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Germany's Robert Habeck makes unannounced Ukraine visit

April 3, 2023

Germany's Vice Chancellor Robert Habeck has arrived for political talks in Ukraine in an unannounced visit. He and a small business delegation will focus on the energy sector.

Robert Habeck arrived in Kyiv to discuss the post-war reconstruction effort
Robert Habeck arrived in Kyiv to discuss the post-war reconstruction effortImage: Christoph Soeder/dpa/picture alliance

German Vice Chancellor Robert Habeck arrived in Kyiv on Monday morning for political talks on a surprise visit.

Habeck said the aim of the talks was to "give Ukraine hope" that the country will be rebuilt after the war.

Habeck said the purpose of his trip was to send a clear signal to Ukraine: "A signal that we believe it will be victorious, that it will be rebuilt, that there is an interest from Europe not only to support it in times of need, but that Ukraine will also be an economically strong partner in the future."

The business of rebuilding

The talks will reportedly focus on cooperation to redevelop Ukraine's energy infrastructure.

Habeck, who is also Germany's economy minister, said investment decisions had either already been made, or were due to be made.

He was accompanied by a small business delegation including Siegfried Russwurm, president of the Federation of German Industries.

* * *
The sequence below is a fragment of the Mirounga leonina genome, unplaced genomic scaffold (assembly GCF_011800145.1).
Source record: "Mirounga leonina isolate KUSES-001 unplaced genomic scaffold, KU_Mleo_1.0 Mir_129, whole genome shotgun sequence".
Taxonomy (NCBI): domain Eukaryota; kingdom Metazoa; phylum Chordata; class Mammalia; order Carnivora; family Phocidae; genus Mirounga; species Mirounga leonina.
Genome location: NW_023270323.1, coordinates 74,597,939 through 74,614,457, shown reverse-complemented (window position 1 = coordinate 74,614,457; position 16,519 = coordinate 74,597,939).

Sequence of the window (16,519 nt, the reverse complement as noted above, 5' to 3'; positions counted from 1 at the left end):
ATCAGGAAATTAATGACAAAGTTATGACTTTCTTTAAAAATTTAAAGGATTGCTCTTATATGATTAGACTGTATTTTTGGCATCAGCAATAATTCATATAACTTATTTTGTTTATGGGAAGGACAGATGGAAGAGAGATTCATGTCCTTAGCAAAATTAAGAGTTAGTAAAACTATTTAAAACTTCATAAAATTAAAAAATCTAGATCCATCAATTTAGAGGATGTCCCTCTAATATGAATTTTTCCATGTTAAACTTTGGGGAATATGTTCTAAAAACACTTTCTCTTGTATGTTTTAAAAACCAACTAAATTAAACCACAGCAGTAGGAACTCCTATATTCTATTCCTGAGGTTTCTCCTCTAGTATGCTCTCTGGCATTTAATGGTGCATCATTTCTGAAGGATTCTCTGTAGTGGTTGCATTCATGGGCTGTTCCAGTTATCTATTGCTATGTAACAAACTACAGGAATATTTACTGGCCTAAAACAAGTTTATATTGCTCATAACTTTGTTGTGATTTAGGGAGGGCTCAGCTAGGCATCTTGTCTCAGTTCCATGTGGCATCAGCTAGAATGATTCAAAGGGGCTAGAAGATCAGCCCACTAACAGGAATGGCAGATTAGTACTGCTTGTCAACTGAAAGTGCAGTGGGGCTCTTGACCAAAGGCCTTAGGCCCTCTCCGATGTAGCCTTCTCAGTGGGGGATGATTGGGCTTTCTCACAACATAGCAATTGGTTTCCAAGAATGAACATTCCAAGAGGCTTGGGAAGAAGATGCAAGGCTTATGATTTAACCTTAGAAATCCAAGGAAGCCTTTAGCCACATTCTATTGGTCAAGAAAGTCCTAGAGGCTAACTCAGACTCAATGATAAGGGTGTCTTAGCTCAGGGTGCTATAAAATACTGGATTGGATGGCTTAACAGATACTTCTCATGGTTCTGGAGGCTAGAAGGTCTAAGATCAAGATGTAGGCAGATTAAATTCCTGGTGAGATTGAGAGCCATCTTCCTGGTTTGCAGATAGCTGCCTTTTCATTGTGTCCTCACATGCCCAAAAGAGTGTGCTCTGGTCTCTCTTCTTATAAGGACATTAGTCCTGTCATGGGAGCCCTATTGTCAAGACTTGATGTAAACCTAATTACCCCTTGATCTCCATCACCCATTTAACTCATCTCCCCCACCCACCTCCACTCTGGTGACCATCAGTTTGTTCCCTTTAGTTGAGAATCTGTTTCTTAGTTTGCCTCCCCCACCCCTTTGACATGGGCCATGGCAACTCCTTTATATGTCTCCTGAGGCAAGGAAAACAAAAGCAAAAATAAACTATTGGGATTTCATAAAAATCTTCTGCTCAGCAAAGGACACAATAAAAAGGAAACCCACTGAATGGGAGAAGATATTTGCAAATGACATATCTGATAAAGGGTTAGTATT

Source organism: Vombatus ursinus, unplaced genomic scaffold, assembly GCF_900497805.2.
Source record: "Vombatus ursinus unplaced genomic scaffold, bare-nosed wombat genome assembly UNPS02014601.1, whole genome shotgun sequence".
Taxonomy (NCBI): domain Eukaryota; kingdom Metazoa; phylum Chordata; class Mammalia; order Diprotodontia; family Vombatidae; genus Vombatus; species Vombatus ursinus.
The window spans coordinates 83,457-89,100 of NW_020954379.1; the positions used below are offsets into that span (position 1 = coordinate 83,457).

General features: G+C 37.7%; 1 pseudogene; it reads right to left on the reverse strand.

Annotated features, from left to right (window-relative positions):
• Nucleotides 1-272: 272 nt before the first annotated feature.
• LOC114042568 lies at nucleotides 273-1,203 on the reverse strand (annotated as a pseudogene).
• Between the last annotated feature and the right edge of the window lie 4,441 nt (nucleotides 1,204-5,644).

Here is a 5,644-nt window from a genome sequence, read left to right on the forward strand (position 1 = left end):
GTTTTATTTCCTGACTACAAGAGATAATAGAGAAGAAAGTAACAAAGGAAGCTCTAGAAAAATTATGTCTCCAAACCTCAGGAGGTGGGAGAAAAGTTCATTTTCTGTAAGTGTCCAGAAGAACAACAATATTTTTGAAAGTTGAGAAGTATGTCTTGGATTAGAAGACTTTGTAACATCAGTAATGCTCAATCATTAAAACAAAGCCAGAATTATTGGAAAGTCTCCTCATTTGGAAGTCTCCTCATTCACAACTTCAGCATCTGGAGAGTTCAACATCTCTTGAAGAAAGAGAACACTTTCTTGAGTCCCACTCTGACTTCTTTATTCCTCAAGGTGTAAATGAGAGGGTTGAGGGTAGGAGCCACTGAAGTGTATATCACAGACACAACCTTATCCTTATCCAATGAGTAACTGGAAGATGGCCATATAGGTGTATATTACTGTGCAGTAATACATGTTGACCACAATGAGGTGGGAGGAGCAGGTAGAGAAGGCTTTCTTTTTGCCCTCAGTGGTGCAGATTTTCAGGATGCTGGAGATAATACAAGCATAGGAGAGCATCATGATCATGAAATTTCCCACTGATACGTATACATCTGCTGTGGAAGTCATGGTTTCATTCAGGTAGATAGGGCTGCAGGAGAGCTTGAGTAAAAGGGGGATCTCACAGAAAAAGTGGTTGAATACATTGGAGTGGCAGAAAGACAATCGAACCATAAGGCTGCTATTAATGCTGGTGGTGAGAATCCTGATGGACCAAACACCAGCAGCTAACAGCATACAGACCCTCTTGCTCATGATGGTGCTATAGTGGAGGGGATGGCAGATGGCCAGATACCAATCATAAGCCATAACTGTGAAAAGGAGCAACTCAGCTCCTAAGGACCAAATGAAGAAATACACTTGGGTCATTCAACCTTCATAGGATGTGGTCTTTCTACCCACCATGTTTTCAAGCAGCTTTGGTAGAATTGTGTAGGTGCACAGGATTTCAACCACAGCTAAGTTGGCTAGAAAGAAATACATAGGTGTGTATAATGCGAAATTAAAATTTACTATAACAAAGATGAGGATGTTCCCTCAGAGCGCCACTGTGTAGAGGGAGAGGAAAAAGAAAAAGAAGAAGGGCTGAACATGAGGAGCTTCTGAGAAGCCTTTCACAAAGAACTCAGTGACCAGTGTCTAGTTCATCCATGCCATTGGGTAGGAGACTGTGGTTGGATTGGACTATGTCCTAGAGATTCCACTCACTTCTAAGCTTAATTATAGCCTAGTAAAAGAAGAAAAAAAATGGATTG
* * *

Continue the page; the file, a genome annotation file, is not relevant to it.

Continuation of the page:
Russwurm described the trip as a "signal to the Ukrainians that German industry also stands with them."

It is Habeck's first visit to Ukraine since Russia launched its invasion on February 24, 2022.

Energy partnership with Ukraine

Germany and Ukraine should deepen their energy partnership, Habeck said after visiting a power substation supplying the most densely populated parts of Ukraine.

Germany and Ukraine have had a formal energy partnership since 2020, aimed at increasing energy efficiency, modernizing the electricity sector, expanding renewable energy production and reducing greenhouse gas emissions. 

"The wish and the strategic plans — and these are security plans of the Ukrainians — are actually to make the energy system broader and more decentralized," said Habeck. "In this respect, two things fit together quite well: the need for security and a sustainable energy system." 

He said achieving those goals could make the Ukrainian energy sector more resilient and also turn the country into an energy exporter to the rest of Europe. 

Germany has become one of Ukraine's key military backers, despite initial criticism that it had been too hesitant to help. Most recently, Berlin has provided Kyiv with 18 Leopard 2 battle tanks, said to be among the most potent weapons in the West's arsenal.

dh, zc/rc (dpa, ARD)

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